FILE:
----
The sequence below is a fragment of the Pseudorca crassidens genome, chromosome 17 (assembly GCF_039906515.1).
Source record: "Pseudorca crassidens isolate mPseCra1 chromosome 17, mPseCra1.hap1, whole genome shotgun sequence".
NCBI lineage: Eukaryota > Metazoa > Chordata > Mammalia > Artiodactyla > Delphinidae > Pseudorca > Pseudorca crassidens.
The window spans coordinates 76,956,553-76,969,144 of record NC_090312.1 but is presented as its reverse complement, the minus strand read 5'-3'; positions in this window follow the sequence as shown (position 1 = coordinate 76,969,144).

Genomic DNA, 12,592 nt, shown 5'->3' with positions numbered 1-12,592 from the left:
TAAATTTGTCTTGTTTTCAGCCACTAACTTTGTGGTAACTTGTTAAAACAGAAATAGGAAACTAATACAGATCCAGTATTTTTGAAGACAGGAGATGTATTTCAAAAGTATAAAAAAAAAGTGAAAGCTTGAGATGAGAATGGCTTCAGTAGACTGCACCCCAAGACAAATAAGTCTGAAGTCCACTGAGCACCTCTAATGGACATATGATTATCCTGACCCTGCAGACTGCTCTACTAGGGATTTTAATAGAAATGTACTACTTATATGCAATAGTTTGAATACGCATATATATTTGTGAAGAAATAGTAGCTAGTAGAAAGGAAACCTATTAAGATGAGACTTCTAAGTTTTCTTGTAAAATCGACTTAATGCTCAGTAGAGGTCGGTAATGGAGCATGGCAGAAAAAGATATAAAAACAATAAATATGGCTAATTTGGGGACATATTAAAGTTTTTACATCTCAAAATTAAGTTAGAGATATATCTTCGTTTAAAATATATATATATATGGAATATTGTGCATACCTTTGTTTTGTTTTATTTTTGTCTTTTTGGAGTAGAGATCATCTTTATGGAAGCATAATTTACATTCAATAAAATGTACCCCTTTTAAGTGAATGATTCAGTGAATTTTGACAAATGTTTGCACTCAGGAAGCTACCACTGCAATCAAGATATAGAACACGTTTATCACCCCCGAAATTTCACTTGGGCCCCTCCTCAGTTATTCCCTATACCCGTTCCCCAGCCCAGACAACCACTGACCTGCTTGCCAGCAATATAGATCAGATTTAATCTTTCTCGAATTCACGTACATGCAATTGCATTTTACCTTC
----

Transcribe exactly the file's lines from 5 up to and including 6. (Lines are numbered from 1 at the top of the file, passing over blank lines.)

Genomic DNA, 12,592 nt, shown 5'->3' with positions numbered 1-12,592 from the left:
TAAATTTGTCTTGTTTTCAGCCACTAACTTTGTGGTAACTTGTTAAAACAGAAATAGGAAACTAATACAGATCCAGTATTTTTGAAGACAGGAGATGTATTTCAAAAGTATAAAAAAAAAGTGAAAGCTTGAGATGAGAATGGCTTCAGTAGACTGCACCCCAAGACAAATAAGTCTGAAGTCCACTGAGCACCTCTAATGGACATATGATTATCCTGACCCTGCAGACTGCTCTACTAGGGATTTTAATAGAAATGTACTACTTATATGCAATAGTTTGAATACGCATATATATTTGTGAAGAAATAGTAGCTAGTAGAAAGGAAACCTATTAAGATGAGACTTCTAAGTTTTCTTGTAAAATCGACTTAATGCTCAGTAGAGGTCGGTAATGGAGCATGGCAGAAAAAGATATAAAAACAATAAATATGGCTAATTTGGGGACATATTAAAGTTTTTACATCTCAAAATTAAGTTAGAGATATATCTTCGTTTAAAATATATATATATATGGAATATTGTGCATACCTTTGTTTTGTTTTATTTTTGTCTTTTTGGAGTAGAGATCATCTTTATGGAAGCATAATTTACATTCAATAAAATGTACCCCTTTTAAGTGAATGATTCAGTGAATTTTGACAAATGTTTGCACTCAGGAAGCTACCACTGCAATCAAGATATAGAACACGTTTATCACCCCCGAAATTTCACTTGGGCCCCTCCTCAGTTATTCCCTATACCCGTTCCCCAGCCCAGACAACCACTGACCTGCTTGCCAGCAATATAGATCAGATTTAATCTTTCTCGAATTCACGTACATGCAATTGCATTTTACCTTC